3. Get in immediately when you turn it on. If your shower is far enough away from the water heater and it’s cold enough outside, jump in asap. Getting in right away can give you a good starting amount of time in the cold before it turns hot. This strategy actually saves water because you can get your face and body washed in the 2-3 minute (cold) period. Then when it turns hot, do all the other things, like shaving your legs and washing your hair.

The last podcast I heard on this topic was the most convincing and the most practical one I’d ever heard. But I can’t remember whose show it was or who was getting interviewed about it. So if you have an idea, let me know!

The amount of time you need in the cold to get the benefits isn’t as much as you think, and it doesn’t have to be as frigid as most people will tell you. But if you’re doing it right, it’ll be shocking and uncomfortable.

And then afterward you’ll feel like Roxy in this picture:


I cold showered for a year as an experiment (my dad had done it for years based on some study about white blood cells and cold exposure and kept banging on about it), but didn’t notice anything other than a growing sense of dread around showers!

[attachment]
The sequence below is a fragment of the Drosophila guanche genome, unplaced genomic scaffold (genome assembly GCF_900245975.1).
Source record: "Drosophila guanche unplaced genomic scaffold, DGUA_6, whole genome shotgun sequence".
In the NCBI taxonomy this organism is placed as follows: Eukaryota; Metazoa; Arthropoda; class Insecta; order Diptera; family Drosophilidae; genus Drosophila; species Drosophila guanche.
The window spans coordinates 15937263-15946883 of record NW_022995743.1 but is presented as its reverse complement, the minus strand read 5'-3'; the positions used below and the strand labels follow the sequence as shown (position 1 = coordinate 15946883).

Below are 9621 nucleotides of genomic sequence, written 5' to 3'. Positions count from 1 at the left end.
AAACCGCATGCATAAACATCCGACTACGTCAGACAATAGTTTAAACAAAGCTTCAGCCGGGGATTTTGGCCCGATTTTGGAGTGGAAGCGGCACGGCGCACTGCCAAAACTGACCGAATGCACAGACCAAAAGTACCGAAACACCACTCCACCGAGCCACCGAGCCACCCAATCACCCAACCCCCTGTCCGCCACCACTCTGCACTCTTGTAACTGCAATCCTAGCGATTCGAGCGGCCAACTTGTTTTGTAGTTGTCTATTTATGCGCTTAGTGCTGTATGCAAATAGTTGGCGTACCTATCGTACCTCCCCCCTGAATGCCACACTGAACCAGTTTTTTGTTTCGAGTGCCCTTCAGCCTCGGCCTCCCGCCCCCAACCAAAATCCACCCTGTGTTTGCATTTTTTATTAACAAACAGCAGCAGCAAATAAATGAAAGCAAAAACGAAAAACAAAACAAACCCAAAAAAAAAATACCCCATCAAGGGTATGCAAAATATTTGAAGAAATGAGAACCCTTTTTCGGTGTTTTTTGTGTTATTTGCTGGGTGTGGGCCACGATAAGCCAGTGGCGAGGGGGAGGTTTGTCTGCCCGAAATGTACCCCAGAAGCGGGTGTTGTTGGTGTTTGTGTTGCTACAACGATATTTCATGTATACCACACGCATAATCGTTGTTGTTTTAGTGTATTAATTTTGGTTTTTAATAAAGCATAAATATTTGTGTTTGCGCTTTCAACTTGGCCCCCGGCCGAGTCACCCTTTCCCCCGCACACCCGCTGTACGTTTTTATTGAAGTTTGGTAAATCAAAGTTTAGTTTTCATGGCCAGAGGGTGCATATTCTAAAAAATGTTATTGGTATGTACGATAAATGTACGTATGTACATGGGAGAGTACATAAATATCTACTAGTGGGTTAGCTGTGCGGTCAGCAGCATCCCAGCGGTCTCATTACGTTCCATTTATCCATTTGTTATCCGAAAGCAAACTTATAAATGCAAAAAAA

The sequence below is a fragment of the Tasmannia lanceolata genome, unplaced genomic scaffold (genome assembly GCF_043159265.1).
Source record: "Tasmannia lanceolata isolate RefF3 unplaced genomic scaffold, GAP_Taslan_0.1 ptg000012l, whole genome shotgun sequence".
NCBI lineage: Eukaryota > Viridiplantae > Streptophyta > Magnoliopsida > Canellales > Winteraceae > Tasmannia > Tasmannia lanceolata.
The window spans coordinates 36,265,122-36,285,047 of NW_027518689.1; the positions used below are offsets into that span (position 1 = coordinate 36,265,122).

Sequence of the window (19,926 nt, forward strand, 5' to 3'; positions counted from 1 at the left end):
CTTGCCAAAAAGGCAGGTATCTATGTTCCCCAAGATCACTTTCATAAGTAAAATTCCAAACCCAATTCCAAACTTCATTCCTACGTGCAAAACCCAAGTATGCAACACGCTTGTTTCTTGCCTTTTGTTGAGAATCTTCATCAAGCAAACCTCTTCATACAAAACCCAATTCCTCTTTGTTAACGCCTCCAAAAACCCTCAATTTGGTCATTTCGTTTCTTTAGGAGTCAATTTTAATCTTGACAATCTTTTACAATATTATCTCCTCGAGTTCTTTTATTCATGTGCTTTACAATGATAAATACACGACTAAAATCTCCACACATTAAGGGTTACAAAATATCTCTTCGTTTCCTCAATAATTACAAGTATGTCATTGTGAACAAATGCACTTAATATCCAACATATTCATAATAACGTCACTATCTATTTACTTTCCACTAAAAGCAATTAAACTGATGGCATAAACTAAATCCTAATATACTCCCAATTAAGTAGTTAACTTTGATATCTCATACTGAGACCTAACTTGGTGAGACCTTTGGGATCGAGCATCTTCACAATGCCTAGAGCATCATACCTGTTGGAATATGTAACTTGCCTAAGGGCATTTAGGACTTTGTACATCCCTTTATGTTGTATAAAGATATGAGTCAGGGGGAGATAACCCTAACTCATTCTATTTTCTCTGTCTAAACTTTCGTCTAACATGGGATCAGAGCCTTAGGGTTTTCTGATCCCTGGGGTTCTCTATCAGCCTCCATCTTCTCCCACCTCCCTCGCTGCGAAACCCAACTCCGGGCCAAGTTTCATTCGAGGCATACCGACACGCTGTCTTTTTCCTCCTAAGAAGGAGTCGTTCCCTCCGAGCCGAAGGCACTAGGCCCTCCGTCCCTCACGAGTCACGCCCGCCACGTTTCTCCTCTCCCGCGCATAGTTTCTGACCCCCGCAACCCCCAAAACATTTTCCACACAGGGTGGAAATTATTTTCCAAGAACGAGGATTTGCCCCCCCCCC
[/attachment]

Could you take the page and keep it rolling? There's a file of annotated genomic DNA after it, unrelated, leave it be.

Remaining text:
But I started up again recently for this reason:

This being the reason somehow makes me dread it less.


Tell me you’re female without saying you’re female!

1 Like

I’m seriously impressed that you did it for that long! But I’m surprised to hear about the dread, since it tends to get easier over time.

You know what though, Alex? If I’d done it that long without noticing any benefits, I likely wouldn’t restart.

If you’re experiencing dread on a regular basis, maybe that’s a warning sign worth heeding. I don’t know. But it seems like the internet is full of black-and-white dogma that tells people to go all-in, all the time. And maybe listening to the body does more for us than listening to strangers on the internet. I bet you’re good at challenging yourself even without cold exposure.

During that year when you did it, did you come up with any personal strategies that made it less daunting? Because if you did, and you’re wanting to dive back in, maybe you can recall those. I have a few go-to things that make it more fun.

Really?! This is a lady thing? I thought armpits were just the warmest parts of the body, so when you put cold things there, the contrast is just a huge shock to the system. But maybe guys have chillier armpit temps?



Twig and berries. The password is twig and berries.



Oh! I feel dumb. Shoulda thought of that.